An Odd Happening In Gallipolis April 22< < Back to an-odd-happening-in-gallipolis-april-22
April 22, something a little odd is coming to Gallipolis’ historic Ariel-Ann Carson Dater Performing Arts Centre.
That Saturday marks yet another visit to the little town on the banks of the Ohio River by writer R. Scott Williams, who will be signing copies of his most recent work A Odd Book: How the First Modern Pop Culture Reporter Conquered New York, in conjunction with an exciting performance later in the evening by Philip Armstrong and the Ohio Valley Symphony.
Williams has been making his way from the east coast to Gallipolis for the past several years in researching the book, which documents the life of Odd McIntyre, a Gallipolis native and one of the first writers to engage in modern arts and culture commentary.
“I had been writing a book about Richard Halliburton, an explorer and writer from my hometown in Tennessee, when I first came across some comments that Odd had made about Halliburton in my research,” said Williams. “I really liked the way that (McIntyre) wrote, and the personality that came out of it. So when I was finished with the book on Halliburton, I started to look into whether anyone else had written about Odd.”
As it turns out, no one really had.
Williams did a bit more digging, and determined that there certainly was a story around Odd that would be worth telling.
McIntyre spent most of his adult life in New York City, documenting the arts, sports, and life in general for a number of publications, as well in his daily, nationally beloved column, New York Day By Day, which was read by millions of people on a regular basis. McIntyre was one of the highest paid writers of his day, making as much as $200,000 a year.
McIntyre worked extensively for newspapers after dropping out of high school, and it was there that he learned the incredible reverence that the public has for seeing their own names in print.
“While in Gallipolis – and particularly at the Ariel Opera House – (McIntyre) observed what it was like for a person on stage to be adored by people in the audience. As a reporter, whenever he would write about someone going to Cincinnati or getting new bushes, he would see people responding to those columns in such a way that really made him understand the value people have for fame, and what it means for people to see their name in print,” said Williams.
McIntyre and his wife, Mabel, moved to New York during a time of seismic cultural change all around the country. Vaudeville was being replaced by moving pictures, which were being slowly replaced by talkies – not to mention that the country was experiencing an economic and technological boom.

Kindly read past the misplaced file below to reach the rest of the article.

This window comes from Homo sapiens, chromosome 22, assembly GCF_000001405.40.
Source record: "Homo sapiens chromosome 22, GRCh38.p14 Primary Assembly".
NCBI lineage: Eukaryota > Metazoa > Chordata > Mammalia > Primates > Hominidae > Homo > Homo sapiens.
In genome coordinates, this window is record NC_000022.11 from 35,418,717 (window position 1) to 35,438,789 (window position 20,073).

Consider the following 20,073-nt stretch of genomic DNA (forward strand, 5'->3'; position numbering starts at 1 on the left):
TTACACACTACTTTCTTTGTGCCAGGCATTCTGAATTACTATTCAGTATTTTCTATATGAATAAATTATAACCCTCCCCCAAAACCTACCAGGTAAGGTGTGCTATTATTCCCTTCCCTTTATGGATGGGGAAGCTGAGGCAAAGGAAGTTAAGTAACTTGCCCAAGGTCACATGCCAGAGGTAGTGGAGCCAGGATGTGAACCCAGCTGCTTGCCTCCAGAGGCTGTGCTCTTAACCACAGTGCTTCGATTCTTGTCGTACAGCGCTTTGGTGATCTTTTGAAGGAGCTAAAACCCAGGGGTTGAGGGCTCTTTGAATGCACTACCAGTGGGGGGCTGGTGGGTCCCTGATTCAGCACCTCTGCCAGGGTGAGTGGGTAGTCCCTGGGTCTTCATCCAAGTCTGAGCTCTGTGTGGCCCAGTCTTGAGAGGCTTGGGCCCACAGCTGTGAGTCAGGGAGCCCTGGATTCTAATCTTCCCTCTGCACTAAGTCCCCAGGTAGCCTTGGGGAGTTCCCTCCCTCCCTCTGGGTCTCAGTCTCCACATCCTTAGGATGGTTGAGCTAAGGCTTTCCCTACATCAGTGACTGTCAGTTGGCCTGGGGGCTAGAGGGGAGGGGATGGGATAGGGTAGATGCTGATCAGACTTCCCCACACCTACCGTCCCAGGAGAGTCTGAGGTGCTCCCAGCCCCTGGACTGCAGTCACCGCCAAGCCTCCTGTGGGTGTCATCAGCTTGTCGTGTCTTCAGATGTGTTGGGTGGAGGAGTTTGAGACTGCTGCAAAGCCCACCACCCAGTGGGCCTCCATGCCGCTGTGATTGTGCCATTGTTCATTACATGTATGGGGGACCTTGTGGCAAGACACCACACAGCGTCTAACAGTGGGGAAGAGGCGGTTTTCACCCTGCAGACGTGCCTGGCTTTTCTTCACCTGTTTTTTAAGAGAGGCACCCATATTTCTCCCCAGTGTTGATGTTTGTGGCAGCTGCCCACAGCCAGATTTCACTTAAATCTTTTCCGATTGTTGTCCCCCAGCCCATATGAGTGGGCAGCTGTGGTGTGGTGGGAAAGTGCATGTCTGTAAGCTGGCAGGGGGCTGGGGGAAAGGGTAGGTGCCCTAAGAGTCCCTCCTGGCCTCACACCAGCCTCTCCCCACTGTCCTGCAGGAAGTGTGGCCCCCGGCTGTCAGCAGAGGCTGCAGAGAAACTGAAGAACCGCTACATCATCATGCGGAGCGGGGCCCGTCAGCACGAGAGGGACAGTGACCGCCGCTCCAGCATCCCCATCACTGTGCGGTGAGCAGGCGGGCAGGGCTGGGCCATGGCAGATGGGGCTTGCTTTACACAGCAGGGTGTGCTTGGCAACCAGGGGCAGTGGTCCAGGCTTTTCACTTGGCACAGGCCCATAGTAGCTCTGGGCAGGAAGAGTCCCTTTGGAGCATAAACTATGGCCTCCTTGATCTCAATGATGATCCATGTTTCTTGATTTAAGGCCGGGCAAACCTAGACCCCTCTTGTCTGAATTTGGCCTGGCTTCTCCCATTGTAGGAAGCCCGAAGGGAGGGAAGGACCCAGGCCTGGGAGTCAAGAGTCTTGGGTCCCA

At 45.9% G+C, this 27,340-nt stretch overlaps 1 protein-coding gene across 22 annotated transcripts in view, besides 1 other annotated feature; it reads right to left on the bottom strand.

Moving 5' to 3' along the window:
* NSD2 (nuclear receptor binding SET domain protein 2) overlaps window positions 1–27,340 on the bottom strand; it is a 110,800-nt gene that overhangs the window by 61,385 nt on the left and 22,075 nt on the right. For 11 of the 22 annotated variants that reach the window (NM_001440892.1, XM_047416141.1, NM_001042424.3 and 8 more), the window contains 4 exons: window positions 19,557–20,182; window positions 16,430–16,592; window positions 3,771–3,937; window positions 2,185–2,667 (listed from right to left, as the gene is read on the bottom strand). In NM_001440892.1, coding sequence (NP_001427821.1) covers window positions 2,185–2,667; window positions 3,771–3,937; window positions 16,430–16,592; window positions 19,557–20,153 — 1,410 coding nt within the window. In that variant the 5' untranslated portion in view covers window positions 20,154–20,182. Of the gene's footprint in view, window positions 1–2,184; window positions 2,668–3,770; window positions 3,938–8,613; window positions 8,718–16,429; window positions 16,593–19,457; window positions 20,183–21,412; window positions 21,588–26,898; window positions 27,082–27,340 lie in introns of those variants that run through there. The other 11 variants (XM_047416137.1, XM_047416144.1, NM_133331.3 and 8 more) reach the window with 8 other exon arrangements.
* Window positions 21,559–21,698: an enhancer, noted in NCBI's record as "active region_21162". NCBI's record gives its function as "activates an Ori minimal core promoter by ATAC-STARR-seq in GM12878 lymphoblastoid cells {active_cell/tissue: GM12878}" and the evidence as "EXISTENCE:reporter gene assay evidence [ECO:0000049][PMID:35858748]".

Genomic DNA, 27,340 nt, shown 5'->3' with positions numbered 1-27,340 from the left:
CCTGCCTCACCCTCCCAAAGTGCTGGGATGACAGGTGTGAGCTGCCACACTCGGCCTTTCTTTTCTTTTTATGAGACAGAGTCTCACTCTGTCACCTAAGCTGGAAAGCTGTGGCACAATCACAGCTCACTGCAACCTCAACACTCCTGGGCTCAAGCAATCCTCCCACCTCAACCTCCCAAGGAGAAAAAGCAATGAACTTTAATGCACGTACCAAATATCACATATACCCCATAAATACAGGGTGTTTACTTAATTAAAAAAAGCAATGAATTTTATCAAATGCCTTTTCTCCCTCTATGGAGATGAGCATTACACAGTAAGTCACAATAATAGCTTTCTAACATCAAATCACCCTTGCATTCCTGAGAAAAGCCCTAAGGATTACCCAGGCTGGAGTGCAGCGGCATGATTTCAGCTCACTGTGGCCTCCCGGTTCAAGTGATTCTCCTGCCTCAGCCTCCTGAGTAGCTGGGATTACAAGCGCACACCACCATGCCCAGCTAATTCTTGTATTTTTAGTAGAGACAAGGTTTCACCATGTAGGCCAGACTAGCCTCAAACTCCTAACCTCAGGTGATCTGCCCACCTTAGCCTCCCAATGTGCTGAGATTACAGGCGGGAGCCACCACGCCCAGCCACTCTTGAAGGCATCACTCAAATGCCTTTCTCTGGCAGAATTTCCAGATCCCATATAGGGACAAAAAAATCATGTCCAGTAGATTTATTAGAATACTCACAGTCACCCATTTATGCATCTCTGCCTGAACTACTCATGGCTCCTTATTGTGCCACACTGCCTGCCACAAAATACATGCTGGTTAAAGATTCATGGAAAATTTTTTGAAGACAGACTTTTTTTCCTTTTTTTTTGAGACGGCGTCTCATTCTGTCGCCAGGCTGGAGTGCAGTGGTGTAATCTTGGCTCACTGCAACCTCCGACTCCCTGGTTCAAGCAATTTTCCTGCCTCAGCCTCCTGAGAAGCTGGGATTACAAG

“He had a really interesting view of the era that he was in. He also wrote in such a way that everyday people could understand what he was writing about,” said Williams. “He positioned himself in such a way that he could still understand the excitement that people felt when they saw a celebrity in real life – when they saw Charlie Chaplin walking down the street. In the ways that he observed New York and Hollywood, he managed to still never get jaded.”
The seed for the April 22 event at the Ariel was planted over 25 years ago, when Ariel executive director Lora Lynn Snow began to work on finding the sheet music for Meredith Willson’s (of Music Man fame,) 1935 O.O. McIntyre Suite.
“(Odd McIntyre) positioned himself in such a way that he could still understand the excitement that people felt when they saw a celebrity in real life – when they saw Charlie Chaplin walking down the street. In the ways that he observed New York and Hollywood, he managed to still never get jaded,” – R. Scott Williams
After much searching, Snow did find the music for the suite. Snow decided to bring back Gallia County-raised tenor vocalist Phillip Armstrong (to add a certain element of, as McIntyre would say, “hometown boy makes good” to the event,) to perform as a guest artist with The Ohio Valley Symphony, who will put on the work, as well as a number of other tunes.
“The people of Gallipolis have been so welcoming and accommodating to me,” said Williams. “I am looking forward to this historic concert, and to sharing my book about Odd with the people from his hometown. I hope that I learn even more about Odd than I did in writing the book from the people of Gallipolis.”
Williams will sign copies of his book and talk about McIntyre at the Ariel Opera House, 426 Second Avenue in Gallipolis, OH, at 4:30 p.m. on April 22. The Ohio Valley Symphony will perform alongside Phillip Armstrong at 7:30 p.m. Tickets for the performance are available through this link.